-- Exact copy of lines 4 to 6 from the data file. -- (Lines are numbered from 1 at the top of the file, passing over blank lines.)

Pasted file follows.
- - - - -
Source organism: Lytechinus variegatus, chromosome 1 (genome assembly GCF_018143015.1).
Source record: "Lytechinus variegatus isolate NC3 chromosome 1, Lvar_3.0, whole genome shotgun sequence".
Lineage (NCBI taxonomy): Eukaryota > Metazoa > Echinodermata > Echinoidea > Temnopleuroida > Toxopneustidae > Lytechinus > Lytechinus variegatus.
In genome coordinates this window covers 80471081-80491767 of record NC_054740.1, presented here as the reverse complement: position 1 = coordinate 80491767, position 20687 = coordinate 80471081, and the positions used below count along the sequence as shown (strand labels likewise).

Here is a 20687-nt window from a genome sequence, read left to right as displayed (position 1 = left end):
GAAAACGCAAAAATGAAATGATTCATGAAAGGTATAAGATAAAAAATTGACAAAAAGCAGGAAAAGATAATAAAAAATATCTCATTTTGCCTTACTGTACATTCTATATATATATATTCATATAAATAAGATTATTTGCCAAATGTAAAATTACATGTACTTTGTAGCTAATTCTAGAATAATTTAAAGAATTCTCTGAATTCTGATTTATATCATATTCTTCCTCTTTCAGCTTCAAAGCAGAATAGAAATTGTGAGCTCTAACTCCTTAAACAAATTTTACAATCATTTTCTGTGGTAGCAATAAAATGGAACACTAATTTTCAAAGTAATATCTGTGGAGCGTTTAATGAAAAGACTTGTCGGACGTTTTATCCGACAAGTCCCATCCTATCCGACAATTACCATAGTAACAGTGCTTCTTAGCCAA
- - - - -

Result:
In genome coordinates this window covers 80471081-80491767 of record NC_054740.1, presented here as the reverse complement: position 1 = coordinate 80491767, position 20687 = coordinate 80471081, and the positions used below count along the sequence as shown (strand labels likewise).

Here is a 20687-nt window from a genome sequence, read left to right as displayed (position 1 = left end):
GAAAACGCAAAAATGAAATGATTCATGAAAGGTATAAGATAAAAAATTGACAAAAAGCAGGAAAAGATAATAAAAAATATCTCATTTTGCCTTACTGTACATTCTATATATATATATTCATATAAATAAGATTATTTGCCAAATGTAAAATTACATGTACTTTGTAGCTAATTCTAGAATAATTTAAAGAATTCTCTGAATTCTGATTTATATCATATTCTTCCTCTTTCAGCTTCAAAGCAGAATAGAAATTGTGAGCTCTAACTCCTTAAACAAATTTTACAATCATTTTCTGTGGTAGCAATAAAATGGAACACTAATTTTCAAAGTAATATCTGTGGAGCGTTTAATGAAAAGACTTGTCGGACGTTTTATCCGACAAGTCCCATCCTATCCGACAATTACCATAGTAACAGTGCTTCTTAGCCAA